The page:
Haute Dish – July 2000

Cook at Stove

Experimental Cooking

After writing A Stitch in Time, I was challenged to come up with a recipe for a hotdish prepared by an upper-middle-class character. Hotdish is, for non-Minnesotans, casserole. And casseroles are a tasty way of getting rid of small amounts of leftover meat by stirring it in with noodles, cheese, vegetables, and a can of cream of mushroom soup, and heating it in an oven until the top browns.

When Betsy Devonshire is taken to the hospital, her friends rally around by bringing food to her apartment so she won’t have to cook. Some bring fruit baskets, some bring pies, but most bring hotdish.

Patricia Fairland wants to do the right thing. At the same time, her tastes are above canned cream of mushroom soup. So, according to the novel, her hotdish consists of “shrimp, peapods, and three kinds of cheese.” I have never had a hotdish containing those three ingredients; that’s why it’s called creative writing.


Pat Dennis and Monica serving hotdish at a dual signing

Now I am faced with a book signing at which, for publicity’s sake, hotdish is going to be served. And someone challenged me to produce an example of Ms. Fairland’s hotdish.

I bought some Romano, Parmesan, and Feta cheese and tried mixing them. The dish came up wanting. I don’t know what, it just wasn’t very good without whatever it was missing. So then I went to Byerly’s, a high-end grocery store, and went nuts at their imported cheese section. I bought aged American Cheddar, Havarti, Irish Cheddar (which is paler and sweeter than our cheddar), Parmesan, Cheshire (a delicious, sharp, crumbly, expensive cheese), and Swiss. I made a big pot of white sauce, stirred in the herbs, shrimp, onions, peapods, and wine; and a bigger pot of pasta. Then I put various combinations of cheese in oven-safe bowls, added the white sauce mixture, and baked the carefully-marked bowls in a 350-degree oven until the cheese melted. I stirred the resulting mixtures and served them over pasta. A friend came over and we sat down to taste the various blends, and both of us exclaimed Hurrah! when we came to the Havarti, Irish Cheddar and Parmesan blend. It was far and away the most delicious mix of cheeses. Because of this odd way of arriving at the best combination, the recipe is my estimation of ingredient amounts. I will make the dish again soon, in rehearsal for public presentation of it, and should have a better estimate of amounts.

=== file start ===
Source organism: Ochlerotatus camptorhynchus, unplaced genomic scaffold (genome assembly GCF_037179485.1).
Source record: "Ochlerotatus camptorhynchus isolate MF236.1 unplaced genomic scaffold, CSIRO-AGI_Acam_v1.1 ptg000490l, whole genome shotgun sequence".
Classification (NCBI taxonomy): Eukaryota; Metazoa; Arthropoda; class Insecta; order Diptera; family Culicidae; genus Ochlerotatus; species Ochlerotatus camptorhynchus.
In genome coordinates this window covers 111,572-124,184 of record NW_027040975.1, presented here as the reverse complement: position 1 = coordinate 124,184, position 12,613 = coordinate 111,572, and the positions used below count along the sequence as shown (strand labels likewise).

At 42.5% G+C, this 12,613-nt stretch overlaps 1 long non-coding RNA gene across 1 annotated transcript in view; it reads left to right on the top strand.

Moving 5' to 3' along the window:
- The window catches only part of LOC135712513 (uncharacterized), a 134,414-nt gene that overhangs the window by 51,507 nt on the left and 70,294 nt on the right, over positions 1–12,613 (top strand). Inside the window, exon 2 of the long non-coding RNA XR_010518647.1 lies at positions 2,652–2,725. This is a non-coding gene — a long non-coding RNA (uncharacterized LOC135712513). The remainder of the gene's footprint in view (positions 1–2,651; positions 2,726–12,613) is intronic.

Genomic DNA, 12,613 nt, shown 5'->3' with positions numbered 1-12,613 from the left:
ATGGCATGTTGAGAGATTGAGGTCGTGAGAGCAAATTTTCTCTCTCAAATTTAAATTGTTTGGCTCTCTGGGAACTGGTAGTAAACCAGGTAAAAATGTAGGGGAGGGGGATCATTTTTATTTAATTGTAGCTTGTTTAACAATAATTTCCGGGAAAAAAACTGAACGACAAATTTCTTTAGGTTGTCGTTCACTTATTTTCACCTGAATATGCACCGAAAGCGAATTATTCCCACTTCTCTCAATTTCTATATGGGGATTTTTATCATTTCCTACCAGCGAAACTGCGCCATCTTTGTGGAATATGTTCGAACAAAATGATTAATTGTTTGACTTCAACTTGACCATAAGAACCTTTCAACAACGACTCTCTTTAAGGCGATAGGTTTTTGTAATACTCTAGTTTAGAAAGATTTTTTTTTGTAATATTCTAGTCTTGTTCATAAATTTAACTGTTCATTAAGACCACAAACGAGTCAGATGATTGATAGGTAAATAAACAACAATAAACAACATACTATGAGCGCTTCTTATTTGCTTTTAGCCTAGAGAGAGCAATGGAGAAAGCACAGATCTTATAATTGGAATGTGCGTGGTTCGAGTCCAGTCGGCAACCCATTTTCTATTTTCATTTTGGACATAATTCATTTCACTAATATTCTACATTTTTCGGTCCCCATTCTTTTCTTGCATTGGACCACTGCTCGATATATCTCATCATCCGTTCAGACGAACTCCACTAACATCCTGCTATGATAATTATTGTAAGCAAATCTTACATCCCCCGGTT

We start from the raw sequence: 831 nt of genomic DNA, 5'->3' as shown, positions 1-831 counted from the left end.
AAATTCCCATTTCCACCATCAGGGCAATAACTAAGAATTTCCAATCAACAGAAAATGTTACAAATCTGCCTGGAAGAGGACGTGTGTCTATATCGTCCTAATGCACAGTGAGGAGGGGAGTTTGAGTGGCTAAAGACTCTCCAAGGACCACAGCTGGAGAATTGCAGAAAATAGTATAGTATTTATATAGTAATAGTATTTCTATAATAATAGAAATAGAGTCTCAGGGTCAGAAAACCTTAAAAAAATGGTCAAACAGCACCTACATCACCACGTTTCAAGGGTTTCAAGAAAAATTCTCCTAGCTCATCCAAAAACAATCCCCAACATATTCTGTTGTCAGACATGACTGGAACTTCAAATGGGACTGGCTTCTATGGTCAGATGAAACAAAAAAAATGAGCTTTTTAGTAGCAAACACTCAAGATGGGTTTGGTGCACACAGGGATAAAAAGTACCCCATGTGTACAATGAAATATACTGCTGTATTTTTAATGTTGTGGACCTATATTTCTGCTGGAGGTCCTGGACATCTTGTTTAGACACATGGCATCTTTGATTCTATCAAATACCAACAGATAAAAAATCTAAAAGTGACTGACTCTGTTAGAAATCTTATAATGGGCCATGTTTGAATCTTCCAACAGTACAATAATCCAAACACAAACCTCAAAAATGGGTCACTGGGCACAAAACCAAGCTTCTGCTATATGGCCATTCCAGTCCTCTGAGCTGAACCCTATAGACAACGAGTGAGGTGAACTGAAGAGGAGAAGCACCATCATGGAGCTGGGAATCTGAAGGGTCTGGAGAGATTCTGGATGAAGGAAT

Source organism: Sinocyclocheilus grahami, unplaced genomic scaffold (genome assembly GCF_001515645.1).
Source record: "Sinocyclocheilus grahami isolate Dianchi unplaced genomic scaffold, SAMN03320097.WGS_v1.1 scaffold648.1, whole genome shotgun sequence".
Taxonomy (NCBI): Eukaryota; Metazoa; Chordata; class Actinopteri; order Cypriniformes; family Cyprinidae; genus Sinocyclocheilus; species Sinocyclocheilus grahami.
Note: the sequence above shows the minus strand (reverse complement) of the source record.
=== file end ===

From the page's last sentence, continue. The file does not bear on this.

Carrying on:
Haute Dish
NOTE: amounts are estimates)

1.5 TB Butter
.5 cup Flour
1.5 cups 2% milk
.5 tsp Chopped Garlic
1.5 cups Chopped onion (Vidalia or a sweet white)
2 TB Oregano, fresh
2 TB Basil, fresh
2 cups of cooked shell macaroni
1.5 cup Shrimp (cooked, but not canned), chopped, plus 4 whole ones
.5 cup Chardonnay wine
.5 cup Peapods cut in pieces
.5 cup Havarti cheese, chopped or grated
.5 cup Irish cheddar cheese, chopped or grated
.5 cup Parmesan cheese, chopped or grated
Salt & pepper to taste

Melt the butter in a pot and work in the flour. There should be enough butter melted to absorb the flour. Add the milk and stir until the mixture begins to thicken. Add the garlic and cheese and stir until it is melted. Add the herbs, salt, and pepper, stir. Pour into casserole dish, add the other ingredients except the whole shrimp and stir well, then arrange the whole shrimp on top. Bake in a 350 degree oven for 30 minutes.